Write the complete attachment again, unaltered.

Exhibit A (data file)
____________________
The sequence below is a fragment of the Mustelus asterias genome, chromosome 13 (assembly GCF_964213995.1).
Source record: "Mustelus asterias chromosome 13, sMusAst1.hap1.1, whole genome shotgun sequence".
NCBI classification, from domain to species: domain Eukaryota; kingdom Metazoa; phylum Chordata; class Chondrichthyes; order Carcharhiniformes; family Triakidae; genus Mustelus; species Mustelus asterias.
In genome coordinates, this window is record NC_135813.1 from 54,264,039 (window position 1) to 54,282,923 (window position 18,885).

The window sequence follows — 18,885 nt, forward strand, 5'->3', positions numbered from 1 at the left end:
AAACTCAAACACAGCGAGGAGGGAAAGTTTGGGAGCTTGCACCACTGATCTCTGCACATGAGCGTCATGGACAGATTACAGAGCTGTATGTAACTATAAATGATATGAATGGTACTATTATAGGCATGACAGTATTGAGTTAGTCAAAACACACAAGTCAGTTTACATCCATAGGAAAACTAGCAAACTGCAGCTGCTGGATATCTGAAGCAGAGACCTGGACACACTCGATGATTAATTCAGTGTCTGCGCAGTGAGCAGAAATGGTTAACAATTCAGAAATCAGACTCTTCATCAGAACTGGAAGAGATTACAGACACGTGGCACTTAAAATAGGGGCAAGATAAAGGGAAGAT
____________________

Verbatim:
The sequence below is a fragment of the Mustelus asterias genome, chromosome 13 (assembly GCF_964213995.1).
Source record: "Mustelus asterias chromosome 13, sMusAst1.hap1.1, whole genome shotgun sequence".
NCBI classification, from domain to species: domain Eukaryota; kingdom Metazoa; phylum Chordata; class Chondrichthyes; order Carcharhiniformes; family Triakidae; genus Mustelus; species Mustelus asterias.
In genome coordinates, this window is record NC_135813.1 from 54,264,039 (window position 1) to 54,282,923 (window position 18,885).

The window sequence follows — 18,885 nt, forward strand, 5'->3', positions numbered from 1 at the left end:
AAACTCAAACACAGCGAGGAGGGAAAGTTTGGGAGCTTGCACCACTGATCTCTGCACATGAGCGTCATGGACAGATTACAGAGCTGTATGTAACTATAAATGATATGAATGGTACTATTATAGGCATGACAGTATTGAGTTAGTCAAAACACACAAGTCAGTTTACATCCATAGGAAAACTAGCAAACTGCAGCTGCTGGATATCTGAAGCAGAGACCTGGACACACTCGATGATTAATTCAGTGTCTGCGCAGTGAGCAGAAATGGTTAACAATTCAGAAATCAGACTCTTCATCAGAACTGGAAGAGATTACAGACACGTGGCACTTAAAATAGGGGCAAGATAAAGGGAAGAT